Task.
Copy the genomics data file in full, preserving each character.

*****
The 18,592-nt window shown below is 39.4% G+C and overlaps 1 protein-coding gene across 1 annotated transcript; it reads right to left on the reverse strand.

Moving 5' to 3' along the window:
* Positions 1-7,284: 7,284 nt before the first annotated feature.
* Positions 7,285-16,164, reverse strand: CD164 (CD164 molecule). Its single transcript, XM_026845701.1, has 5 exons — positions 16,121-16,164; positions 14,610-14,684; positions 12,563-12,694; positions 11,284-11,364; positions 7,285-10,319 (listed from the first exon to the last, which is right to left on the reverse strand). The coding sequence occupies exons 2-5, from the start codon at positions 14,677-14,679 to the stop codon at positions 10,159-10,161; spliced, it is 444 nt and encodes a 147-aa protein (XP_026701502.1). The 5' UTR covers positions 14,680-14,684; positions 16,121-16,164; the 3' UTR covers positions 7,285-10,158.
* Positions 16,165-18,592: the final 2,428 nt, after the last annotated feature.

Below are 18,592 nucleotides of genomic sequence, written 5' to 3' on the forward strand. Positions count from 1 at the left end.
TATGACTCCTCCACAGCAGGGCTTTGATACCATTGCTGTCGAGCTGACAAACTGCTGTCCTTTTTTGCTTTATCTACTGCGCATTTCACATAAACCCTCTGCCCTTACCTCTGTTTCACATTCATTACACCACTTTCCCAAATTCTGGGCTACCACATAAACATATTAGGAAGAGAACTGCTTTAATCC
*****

The 18,592-nt window shown below is 39.4% G+C and overlaps 1 protein-coding gene across 1 annotated transcript; it reads right to left on the reverse strand.

Moving 5' to 3' along the window:
* Positions 1-7,284: 7,284 nt before the first annotated feature.
* Positions 7,285-16,164, reverse strand: CD164 (CD164 molecule). Its single transcript, XM_026845701.1, has 5 exons — positions 16,121-16,164; positions 14,610-14,684; positions 12,563-12,694; positions 11,284-11,364; positions 7,285-10,319 (listed from the first exon to the last, which is right to left on the reverse strand). The coding sequence occupies exons 2-5, from the start codon at positions 14,677-14,679 to the stop codon at positions 10,159-10,161; spliced, it is 444 nt and encodes a 147-aa protein (XP_026701502.1). The 5' UTR covers positions 14,680-14,684; positions 16,121-16,164; the 3' UTR covers positions 7,285-10,158.
* Positions 16,165-18,592: the final 2,428 nt, after the last annotated feature.

Below are 18,592 nucleotides of genomic sequence, written 5' to 3' on the forward strand. Positions count from 1 at the left end.
TATGACTCCTCCACAGCAGGGCTTTGATACCATTGCTGTCGAGCTGACAAACTGCTGTCCTTTTTTGCTTTATCTACTGCGCATTTCACATAAACCCTCTGCCCTTACCTCTGTTTCACATTCATTACACCACTTTCCCAAATTCTGGGCTACCACATAAACATATTAGGAAGAGAACTGCTTTAATCC